UN climate talks stalled after a rebellion by developing states most at risk from global warming, forcing host South Africa to push the conference into extra time today in an effort to prevent the negotiations collapsing.
Deliberations were due to resume around midday after haggling continued into the early hours.
South African Foreign Minister Maite Nkoana-Mashabane suspended the meeting last night after a coalition of island nations, developing states and the European Union objected to a text they said lacked ambition.
Island states risk being swept away by the rising sea levels and extreme weather systems linked to global warming, which scientists say is the result of heat-trapping greenhouse gases released into the atmosphere by human activity.
Frustration has grown with hosts South Africa, which holds the annual presidency of the UN process, with many delegates complaining it has failed to do enough to broker a deal that better protects the poor countries it pledged to help.
Delegates accused South Africa of leaving too many contentious issues unresolved until the final hours and failed to show the leadership needed to push through settlements.
"They have let agreements slip through their fingers. If we do reach any outcome that advances the process, it will not be because of South Africa's leadership. It will be despite South Africa," said one envoy.
The European Union has been rallying support for its plan to set a date of 2015 at the latest for a new climate deal that would impose binding cuts on the world's biggest emitters of heat-trapping gases. Any deal could then come into force up to five years later.
The crux of the dispute is how binding the legal wording in the final document will be. The initial draft spoke of a "legal framework", which critics said committed parties to nothing.
A new draft changed the language to "legal instrument", which implies a more binding commitment, and says a working group should draw up a regime of emissions curbs by 2015.
It also turns up pressure on countries to act more quickly to come up with plans for reducing domestic emissions. Another issue is how deep emission cuts would be under a second phase of the Kyoto Protocol, the globe's only legally binding emissions treaty.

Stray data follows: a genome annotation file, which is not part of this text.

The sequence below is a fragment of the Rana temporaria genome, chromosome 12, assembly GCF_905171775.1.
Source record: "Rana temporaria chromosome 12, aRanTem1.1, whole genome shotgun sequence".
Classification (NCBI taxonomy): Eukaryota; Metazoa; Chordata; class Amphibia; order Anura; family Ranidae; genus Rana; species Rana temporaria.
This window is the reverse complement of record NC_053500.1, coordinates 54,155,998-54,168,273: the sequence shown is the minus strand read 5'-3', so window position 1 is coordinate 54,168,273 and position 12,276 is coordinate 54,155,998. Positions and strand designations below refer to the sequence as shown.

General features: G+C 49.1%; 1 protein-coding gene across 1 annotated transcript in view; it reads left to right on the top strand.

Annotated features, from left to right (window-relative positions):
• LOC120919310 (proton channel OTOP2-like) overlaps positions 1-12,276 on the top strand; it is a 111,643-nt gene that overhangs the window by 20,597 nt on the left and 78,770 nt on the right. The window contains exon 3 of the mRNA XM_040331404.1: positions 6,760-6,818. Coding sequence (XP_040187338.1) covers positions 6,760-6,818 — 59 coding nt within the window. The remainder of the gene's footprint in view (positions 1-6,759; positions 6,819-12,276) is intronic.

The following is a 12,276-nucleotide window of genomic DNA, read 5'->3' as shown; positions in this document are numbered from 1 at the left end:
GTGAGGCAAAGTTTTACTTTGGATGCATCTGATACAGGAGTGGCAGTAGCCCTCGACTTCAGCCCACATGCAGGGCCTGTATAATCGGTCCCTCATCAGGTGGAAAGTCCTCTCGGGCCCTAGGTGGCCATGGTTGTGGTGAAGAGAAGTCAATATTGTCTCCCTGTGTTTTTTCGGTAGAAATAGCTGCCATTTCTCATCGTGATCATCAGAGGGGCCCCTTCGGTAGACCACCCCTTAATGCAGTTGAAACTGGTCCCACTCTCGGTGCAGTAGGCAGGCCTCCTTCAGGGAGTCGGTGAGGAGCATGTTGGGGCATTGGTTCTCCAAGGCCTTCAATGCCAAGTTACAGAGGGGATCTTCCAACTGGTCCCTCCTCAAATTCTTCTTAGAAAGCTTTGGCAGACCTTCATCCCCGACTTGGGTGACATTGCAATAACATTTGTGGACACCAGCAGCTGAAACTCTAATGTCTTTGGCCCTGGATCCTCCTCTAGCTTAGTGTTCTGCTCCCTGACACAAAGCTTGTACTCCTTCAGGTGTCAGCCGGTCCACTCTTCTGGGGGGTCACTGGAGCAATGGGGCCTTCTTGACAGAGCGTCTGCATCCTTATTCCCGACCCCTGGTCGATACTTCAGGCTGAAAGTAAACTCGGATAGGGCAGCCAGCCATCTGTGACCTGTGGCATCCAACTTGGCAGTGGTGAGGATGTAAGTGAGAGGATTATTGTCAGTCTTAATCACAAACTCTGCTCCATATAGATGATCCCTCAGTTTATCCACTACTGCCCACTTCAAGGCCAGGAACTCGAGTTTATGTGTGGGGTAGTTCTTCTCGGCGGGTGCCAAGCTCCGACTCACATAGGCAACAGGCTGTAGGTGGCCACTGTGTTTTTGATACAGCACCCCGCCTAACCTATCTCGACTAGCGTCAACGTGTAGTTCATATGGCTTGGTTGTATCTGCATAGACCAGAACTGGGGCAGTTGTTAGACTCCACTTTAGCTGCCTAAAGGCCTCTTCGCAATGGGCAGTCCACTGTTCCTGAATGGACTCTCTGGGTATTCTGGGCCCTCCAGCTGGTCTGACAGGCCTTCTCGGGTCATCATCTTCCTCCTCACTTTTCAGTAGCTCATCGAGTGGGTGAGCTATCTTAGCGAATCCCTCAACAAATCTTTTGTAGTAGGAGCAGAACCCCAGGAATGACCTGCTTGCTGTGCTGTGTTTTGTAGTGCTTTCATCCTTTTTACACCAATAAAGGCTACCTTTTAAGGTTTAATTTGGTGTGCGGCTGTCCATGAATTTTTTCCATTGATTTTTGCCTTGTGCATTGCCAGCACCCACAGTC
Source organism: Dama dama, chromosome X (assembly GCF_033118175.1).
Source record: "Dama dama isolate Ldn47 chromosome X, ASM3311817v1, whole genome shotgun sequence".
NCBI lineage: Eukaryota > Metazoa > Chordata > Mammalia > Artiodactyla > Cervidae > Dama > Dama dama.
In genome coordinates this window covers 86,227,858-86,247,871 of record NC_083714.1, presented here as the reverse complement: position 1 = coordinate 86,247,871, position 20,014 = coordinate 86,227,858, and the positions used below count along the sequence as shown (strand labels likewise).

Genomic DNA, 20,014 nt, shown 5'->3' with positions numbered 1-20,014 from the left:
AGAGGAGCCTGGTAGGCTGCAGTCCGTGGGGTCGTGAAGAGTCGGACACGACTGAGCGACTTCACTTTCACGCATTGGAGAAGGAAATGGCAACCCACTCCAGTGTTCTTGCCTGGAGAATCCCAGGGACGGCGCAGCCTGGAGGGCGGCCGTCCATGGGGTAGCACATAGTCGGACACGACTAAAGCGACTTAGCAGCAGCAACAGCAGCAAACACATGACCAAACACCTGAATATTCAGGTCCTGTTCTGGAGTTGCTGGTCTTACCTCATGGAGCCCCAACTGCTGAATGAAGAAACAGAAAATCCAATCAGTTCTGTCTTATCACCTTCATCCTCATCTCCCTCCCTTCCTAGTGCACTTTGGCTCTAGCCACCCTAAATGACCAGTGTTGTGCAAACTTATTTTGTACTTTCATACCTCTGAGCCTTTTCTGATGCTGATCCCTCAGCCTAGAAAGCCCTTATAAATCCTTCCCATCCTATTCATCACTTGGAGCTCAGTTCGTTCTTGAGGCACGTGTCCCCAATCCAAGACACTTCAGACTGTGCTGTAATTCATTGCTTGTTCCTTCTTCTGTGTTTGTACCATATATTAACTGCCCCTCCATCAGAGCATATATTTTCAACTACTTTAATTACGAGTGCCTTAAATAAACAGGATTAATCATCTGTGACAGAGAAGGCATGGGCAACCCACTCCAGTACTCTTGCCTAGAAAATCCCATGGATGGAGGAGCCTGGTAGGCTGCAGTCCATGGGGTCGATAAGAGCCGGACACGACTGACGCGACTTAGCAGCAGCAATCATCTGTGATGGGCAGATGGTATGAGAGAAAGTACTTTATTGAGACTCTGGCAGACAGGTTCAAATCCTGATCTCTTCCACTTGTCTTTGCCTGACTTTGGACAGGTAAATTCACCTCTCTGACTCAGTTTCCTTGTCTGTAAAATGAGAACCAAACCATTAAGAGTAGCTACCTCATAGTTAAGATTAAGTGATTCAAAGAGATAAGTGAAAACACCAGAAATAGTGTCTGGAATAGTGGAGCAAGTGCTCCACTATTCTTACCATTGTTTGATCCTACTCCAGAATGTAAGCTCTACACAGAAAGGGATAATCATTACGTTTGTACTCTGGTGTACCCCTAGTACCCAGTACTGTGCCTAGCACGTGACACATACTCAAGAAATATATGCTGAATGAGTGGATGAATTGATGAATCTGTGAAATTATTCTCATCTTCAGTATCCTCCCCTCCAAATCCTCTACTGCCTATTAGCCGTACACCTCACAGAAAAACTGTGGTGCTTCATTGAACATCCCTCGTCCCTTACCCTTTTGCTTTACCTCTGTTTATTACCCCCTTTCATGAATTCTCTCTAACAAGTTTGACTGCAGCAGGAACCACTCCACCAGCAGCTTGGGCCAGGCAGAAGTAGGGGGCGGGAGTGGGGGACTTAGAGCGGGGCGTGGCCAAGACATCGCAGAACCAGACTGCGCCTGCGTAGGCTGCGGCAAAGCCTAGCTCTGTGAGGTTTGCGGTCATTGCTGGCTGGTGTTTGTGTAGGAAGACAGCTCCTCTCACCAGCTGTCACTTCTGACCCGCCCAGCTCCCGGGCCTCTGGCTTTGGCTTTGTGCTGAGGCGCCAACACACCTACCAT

The changes should appeal to poor states, small island nations and the European Union, but may be hard to swallow for major emitters, including the United States and India, to swallow, said Alden Meyer, director of strategy and policy at the Union of Concerned Scientists.
"One of the crunch issues that has been left out is the date by which the new agreement will enter into force, which could still be as late as 2020 and making it no better than the previous text on this issue," said Tim Gore, climate change policy advisor for Oxfam.
The delegates are also expected to debate text on a raft of other measures, including one to protect forests and another to bring to life the Green Climate Fund, designed to help poor nations tackle global warming.
The EU strategy has been to forge a coalition of the willing to try to pressure the world's top carbon emitters - China, the United States and India - to sign up to binding cuts. None of the big three is bound by the Kyoto Protocol.
EU Climate Commissioner Connie Hedegaard said a "small number of states" had yet to sign up to the EU plan and there was little time remaining for a deal in Durban.
Washington says it will only pledge binding cuts if all major polluters make comparable commitments. China and India say it would be unfair to demand they make the same level of cuts as the developed world, which caused most of the pollution responsible for global warming.
Many envoys believe two weeks of highly complex climate talks, bringing together nearly 200 nations, will at best produce a weak political agreement, with states promising to start debate on a new regime of binding cuts in greenhouse gases.
The protracted talks have angered delegates from small islands and African states, who joined a protest by green groups yesterday as they tried to enter the main negotiating room.
"You need to save us, the islands can't sink. We have a right to live, you can't decide our destiny. We will have to be saved," Maldives climate negotiator Mohamed Aslam said. REUTERSReuse content